Ledgeview clubhouse deal defended as best option

City of Abbotsford had to sign deal now or risk losing out, mayor says

Ledgeview Golf Club will get a new clubhouse and restaurant if the Trans Mountain pipeline project is approved.

Ledgeview Golf Club will get a new clubhouse and restaurant if the Trans Mountain pipeline project is approved.

Mayor Henry Braun said he hasn’t been surprised by an online public opinion backlash spurred by council’s decision to accept $1.3 million from Kinder Morgan to pay for a new clubhouse at the city-owned Ledgeview Golf and Country Club.

Council ratified an amenity agreement with the pipeline company Monday, with only Coun. Patricia Ross opposed. The agreement, which depends on the approval of the pipeline by the National Energy Board (NEB) and the federal government, has been sharply criticized by online commenters, but Braun said much of that opposition stems from opposition to the pipeline itself.

He reiterated the need to improve Ledgeview, which is owned by the city and managed by the Ledgeview Golf Society, which last year paid the city $40,000 in rent. The current clubhouse has been described by councillors as a “renovated old house.”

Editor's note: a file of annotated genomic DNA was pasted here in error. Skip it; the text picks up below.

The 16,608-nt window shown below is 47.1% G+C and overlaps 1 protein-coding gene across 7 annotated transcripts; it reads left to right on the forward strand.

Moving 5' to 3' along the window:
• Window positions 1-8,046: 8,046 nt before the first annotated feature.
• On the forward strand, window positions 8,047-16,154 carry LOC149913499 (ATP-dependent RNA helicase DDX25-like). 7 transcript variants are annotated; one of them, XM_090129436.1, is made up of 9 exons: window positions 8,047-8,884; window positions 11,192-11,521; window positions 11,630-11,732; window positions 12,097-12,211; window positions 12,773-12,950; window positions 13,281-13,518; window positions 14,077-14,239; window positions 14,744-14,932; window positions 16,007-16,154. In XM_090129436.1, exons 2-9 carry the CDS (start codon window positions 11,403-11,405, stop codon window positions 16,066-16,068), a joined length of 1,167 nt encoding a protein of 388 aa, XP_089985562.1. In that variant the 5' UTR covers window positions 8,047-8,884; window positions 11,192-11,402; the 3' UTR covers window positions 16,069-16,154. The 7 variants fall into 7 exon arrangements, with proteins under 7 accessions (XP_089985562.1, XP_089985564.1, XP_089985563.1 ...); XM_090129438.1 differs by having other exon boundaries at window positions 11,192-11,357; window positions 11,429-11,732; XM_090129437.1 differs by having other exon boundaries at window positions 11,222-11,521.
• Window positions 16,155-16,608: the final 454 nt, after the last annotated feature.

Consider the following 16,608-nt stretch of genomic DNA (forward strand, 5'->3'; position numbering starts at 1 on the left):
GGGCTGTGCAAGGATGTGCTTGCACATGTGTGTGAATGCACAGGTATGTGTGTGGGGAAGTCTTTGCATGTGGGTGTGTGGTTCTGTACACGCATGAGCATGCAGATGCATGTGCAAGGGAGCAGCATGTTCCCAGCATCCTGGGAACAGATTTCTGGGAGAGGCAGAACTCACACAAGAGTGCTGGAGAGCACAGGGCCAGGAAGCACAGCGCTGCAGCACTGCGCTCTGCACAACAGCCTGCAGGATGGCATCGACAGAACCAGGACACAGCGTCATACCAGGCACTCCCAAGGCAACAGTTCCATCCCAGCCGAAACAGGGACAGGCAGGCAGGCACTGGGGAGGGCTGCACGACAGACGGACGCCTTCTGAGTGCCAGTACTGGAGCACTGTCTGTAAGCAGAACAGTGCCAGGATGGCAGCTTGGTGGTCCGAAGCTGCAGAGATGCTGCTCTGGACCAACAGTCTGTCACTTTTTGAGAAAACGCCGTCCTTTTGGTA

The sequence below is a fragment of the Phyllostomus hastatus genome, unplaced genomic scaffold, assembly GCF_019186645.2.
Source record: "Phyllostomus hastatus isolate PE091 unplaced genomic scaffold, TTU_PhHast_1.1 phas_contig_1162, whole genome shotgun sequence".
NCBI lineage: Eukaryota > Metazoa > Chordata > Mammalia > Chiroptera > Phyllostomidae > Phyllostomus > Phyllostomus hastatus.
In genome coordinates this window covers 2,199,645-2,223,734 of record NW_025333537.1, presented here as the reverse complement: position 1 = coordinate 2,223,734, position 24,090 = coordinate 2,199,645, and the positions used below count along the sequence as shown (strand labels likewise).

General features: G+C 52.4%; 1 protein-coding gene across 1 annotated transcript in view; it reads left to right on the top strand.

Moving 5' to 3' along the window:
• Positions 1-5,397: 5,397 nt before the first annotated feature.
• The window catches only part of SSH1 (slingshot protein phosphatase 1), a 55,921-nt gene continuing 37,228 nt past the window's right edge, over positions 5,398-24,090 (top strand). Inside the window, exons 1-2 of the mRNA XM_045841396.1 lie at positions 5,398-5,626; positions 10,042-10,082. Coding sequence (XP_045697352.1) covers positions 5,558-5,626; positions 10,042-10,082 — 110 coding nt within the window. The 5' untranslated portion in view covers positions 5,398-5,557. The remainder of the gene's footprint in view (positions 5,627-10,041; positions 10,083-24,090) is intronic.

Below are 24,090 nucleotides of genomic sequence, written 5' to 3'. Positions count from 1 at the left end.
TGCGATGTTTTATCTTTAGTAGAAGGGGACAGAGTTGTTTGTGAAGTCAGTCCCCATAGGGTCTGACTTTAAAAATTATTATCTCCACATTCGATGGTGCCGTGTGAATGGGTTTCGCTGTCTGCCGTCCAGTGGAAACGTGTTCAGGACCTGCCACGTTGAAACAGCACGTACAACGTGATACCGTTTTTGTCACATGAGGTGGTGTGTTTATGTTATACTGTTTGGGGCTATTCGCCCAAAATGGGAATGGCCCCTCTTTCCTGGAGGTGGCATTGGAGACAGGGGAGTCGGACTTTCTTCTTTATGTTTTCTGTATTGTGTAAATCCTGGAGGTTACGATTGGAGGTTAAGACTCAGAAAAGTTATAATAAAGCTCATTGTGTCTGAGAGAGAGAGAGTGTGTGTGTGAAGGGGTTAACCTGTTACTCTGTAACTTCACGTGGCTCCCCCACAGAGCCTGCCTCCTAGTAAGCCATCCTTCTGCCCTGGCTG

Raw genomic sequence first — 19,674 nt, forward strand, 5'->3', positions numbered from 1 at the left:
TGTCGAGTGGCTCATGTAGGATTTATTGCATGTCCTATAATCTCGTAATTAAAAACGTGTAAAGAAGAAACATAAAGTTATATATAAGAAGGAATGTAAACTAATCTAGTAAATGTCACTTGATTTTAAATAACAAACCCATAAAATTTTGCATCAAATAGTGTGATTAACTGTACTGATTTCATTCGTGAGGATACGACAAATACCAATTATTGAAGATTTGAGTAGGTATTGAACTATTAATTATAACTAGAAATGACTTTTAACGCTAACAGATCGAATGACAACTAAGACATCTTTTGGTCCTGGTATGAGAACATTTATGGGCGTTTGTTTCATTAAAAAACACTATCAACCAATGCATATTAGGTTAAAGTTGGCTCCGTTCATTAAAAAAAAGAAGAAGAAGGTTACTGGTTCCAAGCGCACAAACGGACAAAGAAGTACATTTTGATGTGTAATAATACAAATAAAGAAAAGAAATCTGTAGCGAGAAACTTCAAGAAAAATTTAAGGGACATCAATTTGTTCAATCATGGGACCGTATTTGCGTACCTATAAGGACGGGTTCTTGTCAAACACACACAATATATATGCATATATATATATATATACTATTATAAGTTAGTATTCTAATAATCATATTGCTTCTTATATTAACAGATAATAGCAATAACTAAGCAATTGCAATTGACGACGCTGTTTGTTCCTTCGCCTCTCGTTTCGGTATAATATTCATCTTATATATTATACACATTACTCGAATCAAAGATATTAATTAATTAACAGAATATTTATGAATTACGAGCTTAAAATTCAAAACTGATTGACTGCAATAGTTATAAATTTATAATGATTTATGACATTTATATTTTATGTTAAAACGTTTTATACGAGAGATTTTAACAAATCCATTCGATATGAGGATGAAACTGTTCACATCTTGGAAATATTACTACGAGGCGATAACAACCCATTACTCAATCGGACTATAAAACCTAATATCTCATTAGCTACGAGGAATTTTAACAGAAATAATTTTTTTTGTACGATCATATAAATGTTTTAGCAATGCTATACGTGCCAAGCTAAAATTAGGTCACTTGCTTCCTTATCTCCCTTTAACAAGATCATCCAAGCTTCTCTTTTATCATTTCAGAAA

He said the agreement which had been in the works for some time has no connection to the city’s position regarding the pipeline itself, and was ratified only after the city had filed its position with the NEB.

“It’s always about timing. If you wait too long, you don’t get anything,” said Braun, who called the clubhouse a “gift” and said it was “accepted without any strings attached.”

Braun also said the money for the clubhouse was by far the best deal offered by Kinder Morgan. The agreement was negotiated by city staff, but Braun said the other amenity options presented to Abbotsford for funding by Kinder Morgan were substantially less valuable than the $1.3 million clubhouse. The next most valuable proposal by Kinder Morgan was for less than half the clubhouse offer, he said.

“If we can get $1.3 million, why would we accept $600,000 for something else?” Braun said. The options given to the city have not been disclosed.

Braun said Kinder Morgan had certain criteria for the projects it was willing to fund. The agreements, which have been signed with many other municipalities, are focused on community amenities, he noted, and the company was not offering to pay for city services such as road upkeep.